More than six hundred thousand years ago, a massive super volcano erupted and begat the Yellowstone Caldera and its underlying magma body that produces the extreme high temperatures that power the hydrothermal features it is well known for, including hot springs, mudpots, fumaroles, and more than three hundred geysers! Reports of phenomena like these preceded Hayden’s expedition, but most were chalked up to tall tales. Hayden sought to map the expanse and to separate truth from fantasy. Unlike white men on a quest of discovery, of course, there was nothing new about Yellowstone to neighboring Native Americans, who had inhabited the region into the deep mists of time.

The best crafted biographies employ a central protagonist to not only tell their story but also to immerse the reader in a grand narrative that reveals not only the subject but the age in which they walked the earth. Nelson’s technique here, deftly executed, is to likewise write a kind of biography of Yellowstone that lets it serve as the central protagonist amid a much larger cast in a rich chronicle of this unique historical moment. A moment for the United States, no longer debased by the burden of human chattel slavery, that on the one hand had it celebrating ambitious achievements on an expanding frontier that boasted not only thriving towns and cities and industry and invention but even the remarkable triumph of posterity over profit by creating a national park and setting it aside for the benefit of all Americans. But not, on the other hand, actually for all Americans. Not for Native Americans, certainly, who at the point of the bayonet were driven away, into decades of decline. And not for African Americans, who in the national reconciliation of whites found themselves essentially erased from history and forced to live under the shadow of Jim Crow for a full century hence. Later, when the “West was Won” so to speak, both blacks and Native Americans could very well visit Yellowstone Park as tourists, but never on the same terms as their white counterparts.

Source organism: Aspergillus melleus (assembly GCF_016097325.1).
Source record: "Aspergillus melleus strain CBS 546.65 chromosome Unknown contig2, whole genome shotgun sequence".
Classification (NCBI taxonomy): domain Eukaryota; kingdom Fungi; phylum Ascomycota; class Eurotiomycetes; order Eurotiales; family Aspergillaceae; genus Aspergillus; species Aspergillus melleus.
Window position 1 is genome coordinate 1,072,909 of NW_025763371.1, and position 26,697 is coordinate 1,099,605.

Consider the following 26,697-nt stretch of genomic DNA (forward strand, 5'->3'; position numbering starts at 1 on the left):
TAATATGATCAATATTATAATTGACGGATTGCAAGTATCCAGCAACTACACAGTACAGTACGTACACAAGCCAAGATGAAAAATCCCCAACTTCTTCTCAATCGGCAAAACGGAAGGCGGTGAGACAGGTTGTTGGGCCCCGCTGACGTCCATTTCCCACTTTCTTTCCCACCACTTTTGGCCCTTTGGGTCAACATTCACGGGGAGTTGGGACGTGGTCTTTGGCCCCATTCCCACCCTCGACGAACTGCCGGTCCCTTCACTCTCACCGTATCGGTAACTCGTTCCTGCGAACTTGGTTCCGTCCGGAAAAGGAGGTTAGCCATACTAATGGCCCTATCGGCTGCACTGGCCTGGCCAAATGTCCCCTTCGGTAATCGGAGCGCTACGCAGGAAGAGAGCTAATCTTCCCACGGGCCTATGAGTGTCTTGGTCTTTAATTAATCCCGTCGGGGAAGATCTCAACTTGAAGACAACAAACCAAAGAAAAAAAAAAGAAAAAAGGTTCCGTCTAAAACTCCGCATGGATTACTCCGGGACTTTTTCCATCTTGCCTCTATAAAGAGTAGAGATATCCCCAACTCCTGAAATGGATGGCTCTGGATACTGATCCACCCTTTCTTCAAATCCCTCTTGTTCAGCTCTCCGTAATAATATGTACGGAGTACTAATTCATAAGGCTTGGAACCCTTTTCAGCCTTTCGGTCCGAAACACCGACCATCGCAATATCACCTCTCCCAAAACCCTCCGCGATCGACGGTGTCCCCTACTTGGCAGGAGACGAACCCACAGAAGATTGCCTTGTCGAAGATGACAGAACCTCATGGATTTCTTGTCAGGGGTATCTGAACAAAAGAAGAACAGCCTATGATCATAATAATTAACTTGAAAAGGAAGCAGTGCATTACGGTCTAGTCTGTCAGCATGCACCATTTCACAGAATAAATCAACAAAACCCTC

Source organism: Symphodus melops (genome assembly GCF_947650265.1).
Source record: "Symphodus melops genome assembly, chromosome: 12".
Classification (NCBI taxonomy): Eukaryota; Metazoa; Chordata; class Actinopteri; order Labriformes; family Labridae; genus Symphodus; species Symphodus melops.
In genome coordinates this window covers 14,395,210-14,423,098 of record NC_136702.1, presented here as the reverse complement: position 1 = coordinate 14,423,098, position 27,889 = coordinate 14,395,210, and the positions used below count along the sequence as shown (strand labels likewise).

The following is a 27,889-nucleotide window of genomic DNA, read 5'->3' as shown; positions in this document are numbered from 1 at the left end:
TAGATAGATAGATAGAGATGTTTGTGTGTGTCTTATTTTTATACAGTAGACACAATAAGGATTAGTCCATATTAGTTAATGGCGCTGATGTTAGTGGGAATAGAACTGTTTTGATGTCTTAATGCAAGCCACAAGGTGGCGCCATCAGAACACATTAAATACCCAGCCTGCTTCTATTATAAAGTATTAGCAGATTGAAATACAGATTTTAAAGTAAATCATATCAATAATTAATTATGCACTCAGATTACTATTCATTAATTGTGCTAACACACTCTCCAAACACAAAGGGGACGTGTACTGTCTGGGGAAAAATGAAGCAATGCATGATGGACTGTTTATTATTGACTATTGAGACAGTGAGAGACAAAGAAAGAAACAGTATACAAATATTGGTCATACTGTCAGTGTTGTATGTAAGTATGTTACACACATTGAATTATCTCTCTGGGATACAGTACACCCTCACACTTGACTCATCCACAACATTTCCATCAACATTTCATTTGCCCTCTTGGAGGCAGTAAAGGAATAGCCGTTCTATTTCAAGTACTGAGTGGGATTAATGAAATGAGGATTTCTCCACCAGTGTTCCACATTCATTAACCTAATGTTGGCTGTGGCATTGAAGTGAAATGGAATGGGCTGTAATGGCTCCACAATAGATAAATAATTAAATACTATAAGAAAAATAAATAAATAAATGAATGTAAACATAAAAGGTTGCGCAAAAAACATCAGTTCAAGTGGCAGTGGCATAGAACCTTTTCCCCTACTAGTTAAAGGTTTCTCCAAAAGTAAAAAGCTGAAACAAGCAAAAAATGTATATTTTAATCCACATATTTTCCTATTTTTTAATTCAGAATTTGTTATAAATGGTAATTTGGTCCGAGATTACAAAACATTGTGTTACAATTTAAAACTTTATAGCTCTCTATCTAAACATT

Saving Yellowstone is solid history as well as a terrific adventure tale, attractive to both popular and scholarly audiences. There are times, especially early on in the narrative, that it can be slow-going, and the quantity of characters that people the storyline can be dizzying, but as the author lays the groundwork the momentum picks up. You can perhaps sense that Nelson, as a careful historian, is perhaps sometimes holding back so that the drama does not outpace her citations. But it is, after all, a grand theme, and such details only enrich it. This is the rare book that will keeping you thinking long after you have turned the last page. Oh, and for Civil War enthusiasts, I should add: it turns out that Megan Kate was absolutely correct—for both better and for worse, without the Civil War there indeed never could have been a Yellowstone Park!

Author: stanprager

Book nerd, computer geek, rock music fan, dogmatic skeptic.